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The Kings of Summer follows three young men who build a home in the woods.

The house in the woods that Joe builds along with his buddies Patrick and Biaggio, is an endearingly half-assed structure, a ramshackle mock-suburban split-level with a portable toilet door as an entrance and an ill-covered dining room for candle-lit runaway repasts. It's the kind of place that has more heart than head in its design, and intentions that exceed execution – and it's the perfect metaphor for the movie built around it.

Directed by Jordan Vogt-Roberts and written by Chris Galletta, The Kings of Summer is a Sundance-kissed movie about three suburban malcontents who pull a Walden just a few kilometres from their family homes and build an alt-sanctuary where they can pretend to be the self-sufficient men they aren't quite yet, in the process learning as much about the instruction manual-free zone of growing up as rudimentary carpentry. If life is indeed a house, upkeep is a bitch.

In its opening passages, as we are introduced to the testy-but-needy Joe (Nick Robinson) and his equally testy-but-needy widower father Frank (Nick Offerman), Vogt-Roberts's movie holds the promise of an amiably eccentric, deadpan teen comedy, in which unhappy kids embark on an impossible journey to grow up to be anything but their unhappier parents. As played by the bearishly grumpy Offerman (Parks and Recreation), Frank is the kind of dad who's given up on all the niceties of parenthood but none of the rules. When Nick decides he's endured one too many mandatory family Monopoly sessions, you understand the spark he feels when he senses the wonder of a moonlit glade where a better home might be built.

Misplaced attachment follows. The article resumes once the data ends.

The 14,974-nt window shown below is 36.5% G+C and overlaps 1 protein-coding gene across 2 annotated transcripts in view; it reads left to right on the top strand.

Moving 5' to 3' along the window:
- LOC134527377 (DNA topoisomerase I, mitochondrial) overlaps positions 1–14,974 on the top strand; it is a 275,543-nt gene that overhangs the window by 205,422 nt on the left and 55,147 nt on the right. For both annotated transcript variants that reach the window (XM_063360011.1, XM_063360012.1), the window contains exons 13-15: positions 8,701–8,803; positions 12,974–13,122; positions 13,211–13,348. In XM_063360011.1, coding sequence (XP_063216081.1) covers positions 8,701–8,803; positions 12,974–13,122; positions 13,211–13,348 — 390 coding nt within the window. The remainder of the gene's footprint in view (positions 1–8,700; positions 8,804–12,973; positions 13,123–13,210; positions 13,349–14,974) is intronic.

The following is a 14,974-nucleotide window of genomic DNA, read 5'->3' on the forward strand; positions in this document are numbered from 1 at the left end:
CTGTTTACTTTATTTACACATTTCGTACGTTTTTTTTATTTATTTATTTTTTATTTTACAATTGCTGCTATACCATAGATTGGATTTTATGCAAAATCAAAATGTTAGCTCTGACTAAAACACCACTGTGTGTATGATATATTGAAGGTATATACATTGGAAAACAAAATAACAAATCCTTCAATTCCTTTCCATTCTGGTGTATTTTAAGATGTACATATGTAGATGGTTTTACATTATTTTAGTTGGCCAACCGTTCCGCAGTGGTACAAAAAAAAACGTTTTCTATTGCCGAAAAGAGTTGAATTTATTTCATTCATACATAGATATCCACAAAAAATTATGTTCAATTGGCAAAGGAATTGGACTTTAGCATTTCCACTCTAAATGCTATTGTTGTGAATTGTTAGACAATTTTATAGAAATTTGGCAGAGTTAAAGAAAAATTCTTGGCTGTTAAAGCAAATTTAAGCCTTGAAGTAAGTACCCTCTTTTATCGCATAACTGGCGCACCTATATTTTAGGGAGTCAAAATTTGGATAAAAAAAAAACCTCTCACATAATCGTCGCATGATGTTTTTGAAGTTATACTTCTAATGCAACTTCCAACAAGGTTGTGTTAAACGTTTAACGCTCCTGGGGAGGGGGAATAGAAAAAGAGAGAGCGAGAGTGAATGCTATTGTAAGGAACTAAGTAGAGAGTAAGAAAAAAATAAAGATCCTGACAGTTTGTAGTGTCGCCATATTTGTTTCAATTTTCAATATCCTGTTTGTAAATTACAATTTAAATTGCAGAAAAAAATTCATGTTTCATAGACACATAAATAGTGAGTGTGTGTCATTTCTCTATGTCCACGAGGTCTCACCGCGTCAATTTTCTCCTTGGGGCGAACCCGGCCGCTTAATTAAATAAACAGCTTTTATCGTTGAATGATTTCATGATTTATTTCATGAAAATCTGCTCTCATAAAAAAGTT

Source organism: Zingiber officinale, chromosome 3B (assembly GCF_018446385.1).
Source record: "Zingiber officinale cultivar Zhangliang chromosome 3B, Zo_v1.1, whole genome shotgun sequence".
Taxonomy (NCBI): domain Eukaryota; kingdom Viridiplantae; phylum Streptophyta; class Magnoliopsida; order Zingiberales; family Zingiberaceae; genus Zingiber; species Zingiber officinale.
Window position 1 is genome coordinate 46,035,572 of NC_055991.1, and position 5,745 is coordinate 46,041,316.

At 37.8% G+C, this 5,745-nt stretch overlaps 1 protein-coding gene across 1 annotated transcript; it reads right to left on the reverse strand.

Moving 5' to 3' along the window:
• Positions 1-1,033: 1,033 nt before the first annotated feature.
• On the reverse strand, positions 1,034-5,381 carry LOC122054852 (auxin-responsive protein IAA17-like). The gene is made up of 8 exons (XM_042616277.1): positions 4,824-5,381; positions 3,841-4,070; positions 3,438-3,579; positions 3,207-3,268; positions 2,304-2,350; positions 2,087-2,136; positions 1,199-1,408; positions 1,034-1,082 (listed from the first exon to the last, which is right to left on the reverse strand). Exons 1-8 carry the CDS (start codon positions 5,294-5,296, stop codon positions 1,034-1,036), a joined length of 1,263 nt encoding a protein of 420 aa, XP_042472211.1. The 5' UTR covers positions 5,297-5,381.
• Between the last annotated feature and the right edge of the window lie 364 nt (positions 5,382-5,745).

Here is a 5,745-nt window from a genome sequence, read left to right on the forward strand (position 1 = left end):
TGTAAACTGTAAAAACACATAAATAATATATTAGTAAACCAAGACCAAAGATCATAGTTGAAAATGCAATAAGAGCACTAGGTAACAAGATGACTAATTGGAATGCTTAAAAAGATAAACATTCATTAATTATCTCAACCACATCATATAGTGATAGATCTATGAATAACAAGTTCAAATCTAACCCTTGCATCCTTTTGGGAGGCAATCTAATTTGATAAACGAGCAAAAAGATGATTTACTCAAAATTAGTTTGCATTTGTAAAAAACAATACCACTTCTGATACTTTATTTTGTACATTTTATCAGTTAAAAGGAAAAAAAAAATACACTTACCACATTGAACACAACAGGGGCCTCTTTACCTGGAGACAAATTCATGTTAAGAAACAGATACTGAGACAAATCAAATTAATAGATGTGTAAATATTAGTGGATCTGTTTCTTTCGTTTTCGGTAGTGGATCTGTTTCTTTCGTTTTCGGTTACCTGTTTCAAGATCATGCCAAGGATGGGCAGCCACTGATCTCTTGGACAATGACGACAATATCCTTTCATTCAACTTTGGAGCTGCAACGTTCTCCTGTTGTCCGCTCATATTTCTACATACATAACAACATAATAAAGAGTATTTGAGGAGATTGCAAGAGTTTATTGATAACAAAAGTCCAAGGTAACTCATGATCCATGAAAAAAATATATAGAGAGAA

Enlisting the aid of his overparented cohort Patrick, (Gabriel Basso) and attracting the moth-like interest of the unblinkingly weird Biaggio (Moises Arias), Nick assembles his DIY abode with rather alarming dispatch, leaving the rest of the movie without much to do but let the rain and disappointment seep in as the boys are body-checked by reality: Hunting is a lot harder than take-out, girls still fall for the wrong guys, and hanging out all day in your underwear is one seriously fleeting form of freedom.

Because it begins with such off-centre promise – especially acute when the scowling Offerman is lumbering around – and because Vogt-Roberts's style indulges passages of stoner, neo-hippie lyricism that briefly suggest the teen movie Terrence Malick might have made, The Kings of Summer plunges its viewers into the same sense of crushing disappointment the boys feel, but much sooner than the movie can wisely afford. Why not prolong the actual building of the house so that the reckoning of the challenge becomes Nick's ultimate understanding of the hardship of becoming a man, and so the movie isn't forced to pretend that these kids are the subject of a frantically implausible police search when we know they're only a couple of clicks from their real bedrooms – which, after all, is part of what makes the premise funny. They're never that far from the family fridge.

The foundation of a much better movie is buried somewhere beneath the debris that's too quickly piled on to The Kings of Summer, but there's something at least strangely organic in its abandonment of a sturdier architectural project. When faced with the real responsibility of creating something lasting and solid, it, like Nick and company, gives up and goes home.

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